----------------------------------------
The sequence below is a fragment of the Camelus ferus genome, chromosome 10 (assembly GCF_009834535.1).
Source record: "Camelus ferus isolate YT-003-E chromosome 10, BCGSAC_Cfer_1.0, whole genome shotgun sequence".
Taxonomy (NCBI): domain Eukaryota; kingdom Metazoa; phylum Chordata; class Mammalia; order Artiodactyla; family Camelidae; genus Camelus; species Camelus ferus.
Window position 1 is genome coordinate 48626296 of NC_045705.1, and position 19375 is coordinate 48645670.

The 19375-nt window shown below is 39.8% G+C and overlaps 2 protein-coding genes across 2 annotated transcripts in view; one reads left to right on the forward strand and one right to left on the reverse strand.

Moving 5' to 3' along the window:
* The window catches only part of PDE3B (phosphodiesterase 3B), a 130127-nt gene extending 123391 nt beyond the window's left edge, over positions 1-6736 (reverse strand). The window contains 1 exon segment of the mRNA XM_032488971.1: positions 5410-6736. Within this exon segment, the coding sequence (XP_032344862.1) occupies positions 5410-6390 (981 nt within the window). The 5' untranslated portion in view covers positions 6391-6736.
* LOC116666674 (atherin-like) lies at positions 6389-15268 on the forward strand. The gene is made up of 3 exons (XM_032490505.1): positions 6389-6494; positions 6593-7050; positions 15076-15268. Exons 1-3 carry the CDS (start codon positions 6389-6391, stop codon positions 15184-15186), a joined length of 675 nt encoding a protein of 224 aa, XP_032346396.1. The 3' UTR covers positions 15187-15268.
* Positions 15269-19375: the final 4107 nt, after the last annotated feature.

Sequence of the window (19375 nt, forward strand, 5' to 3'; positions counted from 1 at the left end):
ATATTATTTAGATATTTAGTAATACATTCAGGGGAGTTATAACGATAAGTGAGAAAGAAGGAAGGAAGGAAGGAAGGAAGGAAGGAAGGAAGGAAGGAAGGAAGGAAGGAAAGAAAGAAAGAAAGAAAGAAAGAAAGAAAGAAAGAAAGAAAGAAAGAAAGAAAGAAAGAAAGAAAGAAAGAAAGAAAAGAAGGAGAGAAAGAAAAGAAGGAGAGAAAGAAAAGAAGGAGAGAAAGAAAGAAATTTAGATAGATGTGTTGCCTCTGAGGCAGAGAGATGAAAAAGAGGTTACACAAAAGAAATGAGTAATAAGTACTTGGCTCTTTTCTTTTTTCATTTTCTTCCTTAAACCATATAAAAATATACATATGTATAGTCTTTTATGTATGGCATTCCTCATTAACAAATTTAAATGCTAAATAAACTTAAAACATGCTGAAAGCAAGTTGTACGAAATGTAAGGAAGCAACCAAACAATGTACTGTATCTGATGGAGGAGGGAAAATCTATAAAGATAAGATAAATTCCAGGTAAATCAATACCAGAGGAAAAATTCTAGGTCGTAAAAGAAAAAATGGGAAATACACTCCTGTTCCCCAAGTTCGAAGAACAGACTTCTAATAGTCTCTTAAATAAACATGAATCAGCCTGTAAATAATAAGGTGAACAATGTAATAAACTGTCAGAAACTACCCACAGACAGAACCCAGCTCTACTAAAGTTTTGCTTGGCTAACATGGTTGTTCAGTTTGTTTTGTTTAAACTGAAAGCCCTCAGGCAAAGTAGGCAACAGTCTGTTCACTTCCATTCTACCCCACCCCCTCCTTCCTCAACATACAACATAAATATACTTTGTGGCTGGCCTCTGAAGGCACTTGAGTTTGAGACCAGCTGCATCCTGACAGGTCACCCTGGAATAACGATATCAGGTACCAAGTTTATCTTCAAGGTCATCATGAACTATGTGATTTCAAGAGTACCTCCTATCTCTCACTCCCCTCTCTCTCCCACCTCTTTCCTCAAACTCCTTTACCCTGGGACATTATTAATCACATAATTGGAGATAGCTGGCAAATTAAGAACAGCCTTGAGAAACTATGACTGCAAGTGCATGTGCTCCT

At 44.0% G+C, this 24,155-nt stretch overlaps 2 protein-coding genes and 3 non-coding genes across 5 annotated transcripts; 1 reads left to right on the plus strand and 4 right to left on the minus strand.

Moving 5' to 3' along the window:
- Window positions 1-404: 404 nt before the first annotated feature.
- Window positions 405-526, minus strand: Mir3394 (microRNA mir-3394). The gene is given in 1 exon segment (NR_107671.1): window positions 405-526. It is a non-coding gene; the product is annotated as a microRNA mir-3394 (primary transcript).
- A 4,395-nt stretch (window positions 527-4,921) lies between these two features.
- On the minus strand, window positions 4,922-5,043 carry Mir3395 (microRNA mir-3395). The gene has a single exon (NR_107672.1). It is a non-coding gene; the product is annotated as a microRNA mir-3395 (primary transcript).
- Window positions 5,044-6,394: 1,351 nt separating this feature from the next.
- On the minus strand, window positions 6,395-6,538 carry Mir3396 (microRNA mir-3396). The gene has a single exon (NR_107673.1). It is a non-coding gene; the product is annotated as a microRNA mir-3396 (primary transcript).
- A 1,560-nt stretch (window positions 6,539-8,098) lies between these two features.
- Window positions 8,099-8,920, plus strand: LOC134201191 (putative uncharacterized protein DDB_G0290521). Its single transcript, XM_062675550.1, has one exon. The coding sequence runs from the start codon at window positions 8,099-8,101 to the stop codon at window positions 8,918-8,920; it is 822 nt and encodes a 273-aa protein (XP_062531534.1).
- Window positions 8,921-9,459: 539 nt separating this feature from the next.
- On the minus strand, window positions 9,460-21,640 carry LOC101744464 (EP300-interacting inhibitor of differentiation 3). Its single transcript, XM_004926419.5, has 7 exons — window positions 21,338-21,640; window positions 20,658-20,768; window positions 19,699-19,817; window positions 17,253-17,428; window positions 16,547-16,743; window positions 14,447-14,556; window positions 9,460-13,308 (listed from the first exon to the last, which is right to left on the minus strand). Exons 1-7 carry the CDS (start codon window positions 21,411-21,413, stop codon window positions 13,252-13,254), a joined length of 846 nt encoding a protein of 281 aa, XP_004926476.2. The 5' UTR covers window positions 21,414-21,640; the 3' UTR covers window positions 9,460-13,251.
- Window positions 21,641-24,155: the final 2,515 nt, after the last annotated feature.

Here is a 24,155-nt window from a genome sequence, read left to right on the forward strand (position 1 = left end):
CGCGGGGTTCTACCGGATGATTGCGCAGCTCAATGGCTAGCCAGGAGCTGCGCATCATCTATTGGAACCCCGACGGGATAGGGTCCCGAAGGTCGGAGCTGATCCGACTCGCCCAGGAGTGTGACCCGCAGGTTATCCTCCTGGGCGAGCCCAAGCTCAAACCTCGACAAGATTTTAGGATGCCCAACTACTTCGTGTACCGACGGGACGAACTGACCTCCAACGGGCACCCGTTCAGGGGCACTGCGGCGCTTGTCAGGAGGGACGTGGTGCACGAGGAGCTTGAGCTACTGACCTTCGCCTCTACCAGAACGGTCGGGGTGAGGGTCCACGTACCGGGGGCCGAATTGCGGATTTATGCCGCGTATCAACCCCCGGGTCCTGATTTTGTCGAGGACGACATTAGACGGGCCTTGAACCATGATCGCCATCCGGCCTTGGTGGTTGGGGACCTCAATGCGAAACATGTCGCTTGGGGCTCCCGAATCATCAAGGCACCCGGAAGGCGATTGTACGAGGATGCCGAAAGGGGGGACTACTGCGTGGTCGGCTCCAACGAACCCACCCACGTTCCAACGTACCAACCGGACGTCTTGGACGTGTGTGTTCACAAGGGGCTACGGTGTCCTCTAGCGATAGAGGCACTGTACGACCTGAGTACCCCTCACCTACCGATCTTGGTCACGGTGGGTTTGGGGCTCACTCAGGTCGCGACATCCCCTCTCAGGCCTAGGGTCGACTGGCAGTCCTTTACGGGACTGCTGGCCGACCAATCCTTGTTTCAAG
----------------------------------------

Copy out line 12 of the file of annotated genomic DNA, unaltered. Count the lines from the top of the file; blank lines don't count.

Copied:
At 44.0% G+C, this 24,155-nt stretch overlaps 2 protein-coding genes and 3 non-coding genes across 5 annotated transcripts; 1 reads left to right on the plus strand and 4 right to left on the minus strand.